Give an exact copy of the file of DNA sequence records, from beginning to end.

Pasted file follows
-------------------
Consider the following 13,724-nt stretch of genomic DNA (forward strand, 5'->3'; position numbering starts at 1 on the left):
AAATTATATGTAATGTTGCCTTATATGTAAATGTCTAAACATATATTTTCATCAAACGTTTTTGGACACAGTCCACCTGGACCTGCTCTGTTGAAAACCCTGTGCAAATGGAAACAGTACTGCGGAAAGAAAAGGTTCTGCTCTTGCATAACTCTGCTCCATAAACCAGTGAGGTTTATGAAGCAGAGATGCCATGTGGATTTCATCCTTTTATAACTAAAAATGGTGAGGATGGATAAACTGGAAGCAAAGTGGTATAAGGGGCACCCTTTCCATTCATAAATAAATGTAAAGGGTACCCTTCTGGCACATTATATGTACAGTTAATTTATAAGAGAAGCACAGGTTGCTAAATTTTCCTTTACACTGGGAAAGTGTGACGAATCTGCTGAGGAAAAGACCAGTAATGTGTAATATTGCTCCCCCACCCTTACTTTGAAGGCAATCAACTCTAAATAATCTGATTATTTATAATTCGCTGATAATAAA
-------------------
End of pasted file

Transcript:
Consider the following 13,724-nt stretch of genomic DNA (forward strand, 5'->3'; position numbering starts at 1 on the left):
AAATTATATGTAATGTTGCCTTATATGTAAATGTCTAAACATATATTTTCATCAAACGTTTTTGGACACAGTCCACCTGGACCTGCTCTGTTGAAAACCCTGTGCAAATGGAAACAGTACTGCGGAAAGAAAAGGTTCTGCTCTTGCATAACTCTGCTCCATAAACCAGTGAGGTTTATGAAGCAGAGATGCCATGTGGATTTCATCCTTTTATAACTAAAAATGGTGAGGATGGATAAACTGGAAGCAAAGTGGTATAAGGGGCACCCTTTCCATTCATAAATAAATGTAAAGGGTACCCTTCTGGCACATTATATGTACAGTTAATTTATAAGAGAAGCACAGGTTGCTAAATTTTCCTTTACACTGGGAAAGTGTGACGAATCTGCTGAGGAAAAGACCAGTAATGTGTAATATTGCTCCCCCACCCTTACTTTGAAGGCAATCAACTCTAAATAATCTGATTATTTATAATTCGCTGATAATAAA